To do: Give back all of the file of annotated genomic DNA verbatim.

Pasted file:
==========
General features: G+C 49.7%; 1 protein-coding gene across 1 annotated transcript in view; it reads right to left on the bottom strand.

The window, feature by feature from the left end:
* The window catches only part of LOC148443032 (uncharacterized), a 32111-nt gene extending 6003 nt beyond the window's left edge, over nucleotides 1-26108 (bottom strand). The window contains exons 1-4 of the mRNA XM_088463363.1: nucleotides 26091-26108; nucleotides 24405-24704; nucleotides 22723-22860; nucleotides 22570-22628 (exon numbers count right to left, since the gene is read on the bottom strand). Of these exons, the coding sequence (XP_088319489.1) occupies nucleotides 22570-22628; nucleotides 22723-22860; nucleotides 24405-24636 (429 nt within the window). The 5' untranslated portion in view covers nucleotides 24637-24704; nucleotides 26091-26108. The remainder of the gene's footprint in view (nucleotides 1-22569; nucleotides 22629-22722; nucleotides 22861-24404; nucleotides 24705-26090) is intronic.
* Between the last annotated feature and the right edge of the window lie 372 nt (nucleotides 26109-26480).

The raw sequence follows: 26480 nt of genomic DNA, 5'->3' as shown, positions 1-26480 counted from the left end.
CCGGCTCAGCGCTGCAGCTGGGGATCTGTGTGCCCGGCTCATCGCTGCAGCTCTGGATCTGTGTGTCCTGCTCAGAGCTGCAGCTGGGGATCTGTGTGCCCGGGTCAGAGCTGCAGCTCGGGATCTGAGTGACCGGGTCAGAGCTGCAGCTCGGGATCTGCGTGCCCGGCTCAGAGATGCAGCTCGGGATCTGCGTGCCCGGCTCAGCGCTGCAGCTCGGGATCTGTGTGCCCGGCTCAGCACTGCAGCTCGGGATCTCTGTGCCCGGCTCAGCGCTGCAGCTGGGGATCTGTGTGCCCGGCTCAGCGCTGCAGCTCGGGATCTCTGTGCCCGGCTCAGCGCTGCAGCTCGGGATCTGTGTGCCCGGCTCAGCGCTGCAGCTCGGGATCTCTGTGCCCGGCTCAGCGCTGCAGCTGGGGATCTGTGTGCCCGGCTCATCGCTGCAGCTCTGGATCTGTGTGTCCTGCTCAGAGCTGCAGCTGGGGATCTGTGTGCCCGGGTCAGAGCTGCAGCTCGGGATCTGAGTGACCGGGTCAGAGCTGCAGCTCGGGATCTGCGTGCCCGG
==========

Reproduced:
General features: G+C 49.7%; 1 protein-coding gene across 1 annotated transcript in view; it reads right to left on the bottom strand.

The window, feature by feature from the left end:
* The window catches only part of LOC148443032 (uncharacterized), a 32111-nt gene extending 6003 nt beyond the window's left edge, over nucleotides 1-26108 (bottom strand). The window contains exons 1-4 of the mRNA XM_088463363.1: nucleotides 26091-26108; nucleotides 24405-24704; nucleotides 22723-22860; nucleotides 22570-22628 (exon numbers count right to left, since the gene is read on the bottom strand). Of these exons, the coding sequence (XP_088319489.1) occupies nucleotides 22570-22628; nucleotides 22723-22860; nucleotides 24405-24636 (429 nt within the window). The 5' untranslated portion in view covers nucleotides 24637-24704; nucleotides 26091-26108. The remainder of the gene's footprint in view (nucleotides 1-22569; nucleotides 22629-22722; nucleotides 22861-24404; nucleotides 24705-26090) is intronic.
* Between the last annotated feature and the right edge of the window lie 372 nt (nucleotides 26109-26480).

The raw sequence follows: 26480 nt of genomic DNA, 5'->3' as shown, positions 1-26480 counted from the left end.
CCGGCTCAGCGCTGCAGCTGGGGATCTGTGTGCCCGGCTCATCGCTGCAGCTCTGGATCTGTGTGTCCTGCTCAGAGCTGCAGCTGGGGATCTGTGTGCCCGGGTCAGAGCTGCAGCTCGGGATCTGAGTGACCGGGTCAGAGCTGCAGCTCGGGATCTGCGTGCCCGGCTCAGAGATGCAGCTCGGGATCTGCGTGCCCGGCTCAGCGCTGCAGCTCGGGATCTGTGTGCCCGGCTCAGCACTGCAGCTCGGGATCTCTGTGCCCGGCTCAGCGCTGCAGCTGGGGATCTGTGTGCCCGGCTCAGCGCTGCAGCTCGGGATCTCTGTGCCCGGCTCAGCGCTGCAGCTCGGGATCTGTGTGCCCGGCTCAGCGCTGCAGCTCGGGATCTCTGTGCCCGGCTCAGCGCTGCAGCTGGGGATCTGTGTGCCCGGCTCATCGCTGCAGCTCTGGATCTGTGTGTCCTGCTCAGAGCTGCAGCTGGGGATCTGTGTGCCCGGGTCAGAGCTGCAGCTCGGGATCTGAGTGACCGGGTCAGAGCTGCAGCTCGGGATCTGCGTGCCCGG